A Day in Hue

Hue is a must city to visit in Central Vietnam. It is rich in history and culture. If you are a history buff and a culture junkie like myself, this place is your cup of tea. Hue was once the ancient imperial city, back to the days, when Central Vietnam was ruled by emperor specifically the Nguyen Dynasty.

Since I stayed in Hoi-an, I joined the group tour for a day tour in Hue. We left Hoi-an around 8AM. On our way to Hoi-an, we pass the Hai Van Pass. Hai Van is a mountain road which takes you up and down, which has a panoramic view of the place. Most drivers, stop at the viewpoint of the Hai Van pass, you have a bird’s eye view of the place.


A must see in Hue


Imperial Citadel

Visiting Hue without dropping at the Imperial Citadel, it means you have never been to Hue. This attraction is the magnet to the tourist. The citadel was where the Emperors reigned the country from 1805 until 1945. It is a walled fortress and equipped with ramparts that run for two kilometers on each side, and are surrounded by a moat. Inside the citadel, is another citadel where the emperor’s family stayed. Unfortunately, much of the citadel was devastated during the World War II, but restoration is ongoing now.

Ngo Mon Gate 

This is a colossal structure that greets you the moment you enter the citadel. This serves as the viewing point of the royal families during ceremonies.


The flag tower

Opposite the Ngo Mon Gate is the flag tower. This was built during the reign of Gia Long.

Palace of Supreme Harmony

Directly in line with the Ngo Mon Gate along the Hue Citadel’s central axis, The Throne Palace can be reached after walking 330 feet across a bridge known as the Trung Dao (Central Path) which crosses a pond known as the Thai Dich (Grand Liquid Lake).

Immediately after crossing the bridge, you’ll step onto the Great Rites Court, where mandarins assembled to pay homage to the emperor. The lower half, further away from the Throne Palace, was reserved for village elders and lower-ranking ministers. The upper half of the court was reserved for high-ranking mandarins. (www.tripsavvy.com)

Throne Palace

Palace of Supreme Harmony was the nerve center for the Emperor’s court during its heyday. Built in 1805 by Emperor Gia Long, the Throne Palace was first used in 1806 for the emperor’s coronation.

Over the years, the Throne Palace became the preferred setting for the Empire’s most important ceremonies, like the Coronations of Emperors and Crown Princes, and receiving foreign ambassadors. High meetings of the state were also conducted at the Throne Palace.

The Throne Palace was built to accommodate such pomp and circumstance: the building is 144 feet long, 100 feet wide, and 38 feet tall, supported by lacquered-red columns entwined with gilded dragons. Over the throne hangs a carved board bearing Chinese characters reading “Palace of Supreme Harmony”.

The Royal Reading Room

Thai Binh Lau was first built by Emperor Thieu Tri between 1841 and 1847. The Emperor Khai Dinh later restored the temple in 1921, and civil authorities continued restoration efforts in the early 1990s. In the old days, the Emperors used to retire to Thai Binh Lau to read books and write letters.



Dien Tho Palace

It was built in 1804 as the Queen Mother’s home and audience hall, the importance of the building grew in proportion with the Queen Mother’s growing influence in Vietnamese affairs. The palace was partially damaged during the wars of the 20th century but experienced significant renovation between 1998 and 2001.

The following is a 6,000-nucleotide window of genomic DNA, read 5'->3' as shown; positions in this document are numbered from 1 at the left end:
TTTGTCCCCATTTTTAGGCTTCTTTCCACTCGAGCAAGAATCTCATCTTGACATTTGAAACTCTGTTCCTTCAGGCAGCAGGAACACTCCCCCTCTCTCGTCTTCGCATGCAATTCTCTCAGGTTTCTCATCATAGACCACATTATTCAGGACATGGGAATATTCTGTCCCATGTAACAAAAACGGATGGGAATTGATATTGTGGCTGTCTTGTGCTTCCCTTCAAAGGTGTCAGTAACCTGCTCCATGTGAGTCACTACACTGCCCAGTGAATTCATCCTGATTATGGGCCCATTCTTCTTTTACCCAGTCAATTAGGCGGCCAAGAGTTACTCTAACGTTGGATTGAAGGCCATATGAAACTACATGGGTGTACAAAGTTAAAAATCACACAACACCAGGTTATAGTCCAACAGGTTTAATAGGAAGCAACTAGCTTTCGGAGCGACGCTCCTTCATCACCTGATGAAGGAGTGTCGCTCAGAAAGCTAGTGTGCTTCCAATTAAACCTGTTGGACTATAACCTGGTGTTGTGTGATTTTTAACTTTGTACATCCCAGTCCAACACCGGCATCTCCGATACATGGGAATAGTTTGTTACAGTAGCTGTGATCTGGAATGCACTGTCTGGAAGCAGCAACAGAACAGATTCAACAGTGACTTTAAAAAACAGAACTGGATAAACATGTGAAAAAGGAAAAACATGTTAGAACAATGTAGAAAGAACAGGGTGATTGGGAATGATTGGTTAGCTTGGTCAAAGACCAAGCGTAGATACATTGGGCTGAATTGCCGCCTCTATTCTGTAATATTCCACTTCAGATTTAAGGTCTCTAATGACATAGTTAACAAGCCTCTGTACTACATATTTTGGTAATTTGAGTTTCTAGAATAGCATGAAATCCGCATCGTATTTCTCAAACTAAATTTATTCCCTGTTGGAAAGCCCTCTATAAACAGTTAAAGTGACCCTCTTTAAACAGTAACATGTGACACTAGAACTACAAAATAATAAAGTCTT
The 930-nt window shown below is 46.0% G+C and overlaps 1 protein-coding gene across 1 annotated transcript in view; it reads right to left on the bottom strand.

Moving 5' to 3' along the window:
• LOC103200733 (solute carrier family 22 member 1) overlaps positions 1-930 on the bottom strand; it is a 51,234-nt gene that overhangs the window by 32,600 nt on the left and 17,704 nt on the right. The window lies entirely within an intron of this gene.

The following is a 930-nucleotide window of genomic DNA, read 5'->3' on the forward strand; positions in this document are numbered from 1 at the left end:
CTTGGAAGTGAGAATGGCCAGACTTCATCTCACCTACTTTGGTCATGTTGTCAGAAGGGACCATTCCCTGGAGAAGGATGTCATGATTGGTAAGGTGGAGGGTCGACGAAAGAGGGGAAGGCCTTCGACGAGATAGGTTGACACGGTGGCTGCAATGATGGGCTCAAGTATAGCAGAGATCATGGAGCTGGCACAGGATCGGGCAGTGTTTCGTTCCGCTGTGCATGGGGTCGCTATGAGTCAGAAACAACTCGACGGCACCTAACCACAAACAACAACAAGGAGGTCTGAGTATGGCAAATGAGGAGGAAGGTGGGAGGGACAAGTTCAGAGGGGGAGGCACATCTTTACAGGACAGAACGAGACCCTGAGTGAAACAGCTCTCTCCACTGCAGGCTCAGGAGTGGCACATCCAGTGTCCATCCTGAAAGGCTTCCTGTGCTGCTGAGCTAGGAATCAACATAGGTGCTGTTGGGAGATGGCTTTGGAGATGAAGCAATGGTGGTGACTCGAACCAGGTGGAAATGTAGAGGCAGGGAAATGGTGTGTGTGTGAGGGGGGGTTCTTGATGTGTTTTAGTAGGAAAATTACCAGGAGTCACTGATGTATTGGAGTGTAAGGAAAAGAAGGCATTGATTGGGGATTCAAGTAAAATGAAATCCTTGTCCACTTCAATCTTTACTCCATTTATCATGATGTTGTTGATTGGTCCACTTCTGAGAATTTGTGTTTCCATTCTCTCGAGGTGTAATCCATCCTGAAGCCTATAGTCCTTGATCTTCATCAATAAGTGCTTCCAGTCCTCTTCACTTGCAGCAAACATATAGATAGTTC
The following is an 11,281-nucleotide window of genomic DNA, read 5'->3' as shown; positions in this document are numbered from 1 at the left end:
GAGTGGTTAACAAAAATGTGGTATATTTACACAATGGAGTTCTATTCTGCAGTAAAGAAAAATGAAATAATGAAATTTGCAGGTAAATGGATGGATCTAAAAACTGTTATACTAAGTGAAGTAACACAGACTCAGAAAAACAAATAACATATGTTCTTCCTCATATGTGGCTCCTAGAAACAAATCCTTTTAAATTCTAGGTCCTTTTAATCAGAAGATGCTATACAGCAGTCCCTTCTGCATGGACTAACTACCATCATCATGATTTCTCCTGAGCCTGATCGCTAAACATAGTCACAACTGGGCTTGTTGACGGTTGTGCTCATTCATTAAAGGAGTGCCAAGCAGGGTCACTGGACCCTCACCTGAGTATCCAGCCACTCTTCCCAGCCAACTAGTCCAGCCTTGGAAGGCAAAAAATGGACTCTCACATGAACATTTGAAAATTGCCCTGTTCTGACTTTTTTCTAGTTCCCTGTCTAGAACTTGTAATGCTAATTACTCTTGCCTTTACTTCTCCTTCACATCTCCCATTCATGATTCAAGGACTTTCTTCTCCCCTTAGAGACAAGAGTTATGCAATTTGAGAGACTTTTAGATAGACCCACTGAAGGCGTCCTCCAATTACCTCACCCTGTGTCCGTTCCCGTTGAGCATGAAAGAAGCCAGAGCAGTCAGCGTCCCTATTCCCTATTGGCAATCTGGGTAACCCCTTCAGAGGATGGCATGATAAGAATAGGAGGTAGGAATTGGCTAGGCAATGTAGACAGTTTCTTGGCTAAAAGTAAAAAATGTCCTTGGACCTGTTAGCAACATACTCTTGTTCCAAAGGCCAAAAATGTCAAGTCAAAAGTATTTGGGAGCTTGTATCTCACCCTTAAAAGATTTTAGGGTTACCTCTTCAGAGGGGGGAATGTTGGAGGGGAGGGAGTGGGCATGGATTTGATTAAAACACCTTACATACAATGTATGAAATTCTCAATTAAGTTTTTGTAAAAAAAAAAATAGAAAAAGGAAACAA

Royal Theatre

It was built in 1825, and after the fall of the monarchy, it was forgotten. In 1996 it was revived by the government and has been added to Hue College of Art. It recognized by UNESCO as a Masterpiece of Oral and Intangible Heritage.

Tomb of Khai Dinh

This tomb is very impressive. The Emperor Khai Dinh worked with the French government and traveled to European countries. It is evident and manifested that his tomb is influenced by European architecture. The tomb was built on the side of the mountain. It is a five-tier tomb. The entrance is facing the street, you must take the stairs to reach the first-tier. Upon reaching the first-tier, honour guards greeted you, standing both sides.

I took the stairs until I reached the fifth tier, where the Khai Dinh Palace is situated. The enthroned life-sized statue of Emperor is located inside the palace. The walls and the ceilings are decorated with ceramic mosaic.


Thien Mu Pagoda

The Thien Mu Pagoda (also called the Linh Mu Pagoda) is a historical pagoda located at the banks of the Perfume River in the historic city of Hue. The pagoda’s name translates to “Heavenly Lady”, referring to a legend that an old woman had appeared on the hill, telling the locals about a Lord who would build a pagoda on that very site. http://www.tripsavvy.com 

When Hue’s governor Lord Nguyen Hoang passed through and heard about the legend, he decided to fulfill the prophecy himself. In 1601, he ordered the construction of Thien Mu pagoda, at that point a rather simple structure, which was added on to and improved by his successors.

Buddhist followers wanted to see the old car where Thich Quang Duc drove to Saigon in 1963, he got out of his car and sat in the cross-legged position on the ground and meditated while his fellow monks doused him in petrol and set fire to his body. He did that as a sign of protest against the anti- Buddhist regime. This story is famous around the world because the monk’s heart was not burned.

Phuoc Duyen Tower is the most striking structure in the Thien Mu Pagoda. It is an octagonal seven-level pagoda, standing on the hill, the tower is visible from a distance. This seven-level pagoda is dedicated to Buddha who appeared in human form.


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